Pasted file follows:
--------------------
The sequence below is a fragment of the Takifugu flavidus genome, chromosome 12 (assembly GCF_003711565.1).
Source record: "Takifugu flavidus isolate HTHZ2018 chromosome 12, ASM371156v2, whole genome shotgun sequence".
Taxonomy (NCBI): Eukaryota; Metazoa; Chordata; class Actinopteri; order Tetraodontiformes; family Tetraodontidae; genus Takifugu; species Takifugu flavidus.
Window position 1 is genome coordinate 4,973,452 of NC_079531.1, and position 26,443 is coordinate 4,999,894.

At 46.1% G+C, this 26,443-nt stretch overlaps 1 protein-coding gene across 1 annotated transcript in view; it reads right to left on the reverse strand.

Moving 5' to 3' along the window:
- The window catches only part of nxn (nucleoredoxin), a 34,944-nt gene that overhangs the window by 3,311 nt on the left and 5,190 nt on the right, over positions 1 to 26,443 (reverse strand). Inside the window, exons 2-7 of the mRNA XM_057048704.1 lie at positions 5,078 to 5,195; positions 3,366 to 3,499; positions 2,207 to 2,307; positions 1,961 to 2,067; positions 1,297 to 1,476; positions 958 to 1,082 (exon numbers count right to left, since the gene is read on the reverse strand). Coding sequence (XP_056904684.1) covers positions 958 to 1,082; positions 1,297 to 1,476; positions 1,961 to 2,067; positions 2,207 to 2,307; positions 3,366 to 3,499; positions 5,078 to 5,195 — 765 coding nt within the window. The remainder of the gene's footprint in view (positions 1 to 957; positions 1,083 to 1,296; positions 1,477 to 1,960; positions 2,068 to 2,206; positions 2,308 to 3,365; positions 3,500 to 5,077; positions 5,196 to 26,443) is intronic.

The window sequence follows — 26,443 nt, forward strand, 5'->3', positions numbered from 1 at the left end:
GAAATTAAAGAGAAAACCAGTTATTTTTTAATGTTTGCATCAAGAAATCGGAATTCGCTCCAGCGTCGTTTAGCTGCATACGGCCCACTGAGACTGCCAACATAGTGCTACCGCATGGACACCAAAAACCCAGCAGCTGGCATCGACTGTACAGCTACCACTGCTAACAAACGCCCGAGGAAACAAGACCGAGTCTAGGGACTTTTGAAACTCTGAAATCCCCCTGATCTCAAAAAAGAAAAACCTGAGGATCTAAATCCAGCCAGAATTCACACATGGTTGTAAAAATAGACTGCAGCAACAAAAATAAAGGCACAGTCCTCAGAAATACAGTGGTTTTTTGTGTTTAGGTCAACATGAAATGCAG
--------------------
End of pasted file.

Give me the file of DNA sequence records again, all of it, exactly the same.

The sequence below is a fragment of the Takifugu flavidus genome, chromosome 12 (assembly GCF_003711565.1).
Source record: "Takifugu flavidus isolate HTHZ2018 chromosome 12, ASM371156v2, whole genome shotgun sequence".
Taxonomy (NCBI): Eukaryota; Metazoa; Chordata; class Actinopteri; order Tetraodontiformes; family Tetraodontidae; genus Takifugu; species Takifugu flavidus.
Window position 1 is genome coordinate 4,973,452 of NC_079531.1, and position 26,443 is coordinate 4,999,894.

At 46.1% G+C, this 26,443-nt stretch overlaps 1 protein-coding gene across 1 annotated transcript in view; it reads right to left on the reverse strand.

Moving 5' to 3' along the window:
- The window catches only part of nxn (nucleoredoxin), a 34,944-nt gene that overhangs the window by 3,311 nt on the left and 5,190 nt on the right, over positions 1 to 26,443 (reverse strand). Inside the window, exons 2-7 of the mRNA XM_057048704.1 lie at positions 5,078 to 5,195; positions 3,366 to 3,499; positions 2,207 to 2,307; positions 1,961 to 2,067; positions 1,297 to 1,476; positions 958 to 1,082 (exon numbers count right to left, since the gene is read on the reverse strand). Coding sequence (XP_056904684.1) covers positions 958 to 1,082; positions 1,297 to 1,476; positions 1,961 to 2,067; positions 2,207 to 2,307; positions 3,366 to 3,499; positions 5,078 to 5,195 — 765 coding nt within the window. The remainder of the gene's footprint in view (positions 1 to 957; positions 1,083 to 1,296; positions 1,477 to 1,960; positions 2,068 to 2,206; positions 2,308 to 3,365; positions 3,500 to 5,077; positions 5,196 to 26,443) is intronic.

The window sequence follows — 26,443 nt, forward strand, 5'->3', positions numbered from 1 at the left end:
GAAATTAAAGAGAAAACCAGTTATTTTTTAATGTTTGCATCAAGAAATCGGAATTCGCTCCAGCGTCGTTTAGCTGCATACGGCCCACTGAGACTGCCAACATAGTGCTACCGCATGGACACCAAAAACCCAGCAGCTGGCATCGACTGTACAGCTACCACTGCTAACAAACGCCCGAGGAAACAAGACCGAGTCTAGGGACTTTTGAAACTCTGAAATCCCCCTGATCTCAAAAAAGAAAAACCTGAGGATCTAAATCCAGCCAGAATTCACACATGGTTGTAAAAATAGACTGCAGCAACAAAAATAAAGGCACAGTCCTCAGAAATACAGTGGTTTTTTGTGTTTAGGTCAACATGAAATGCAG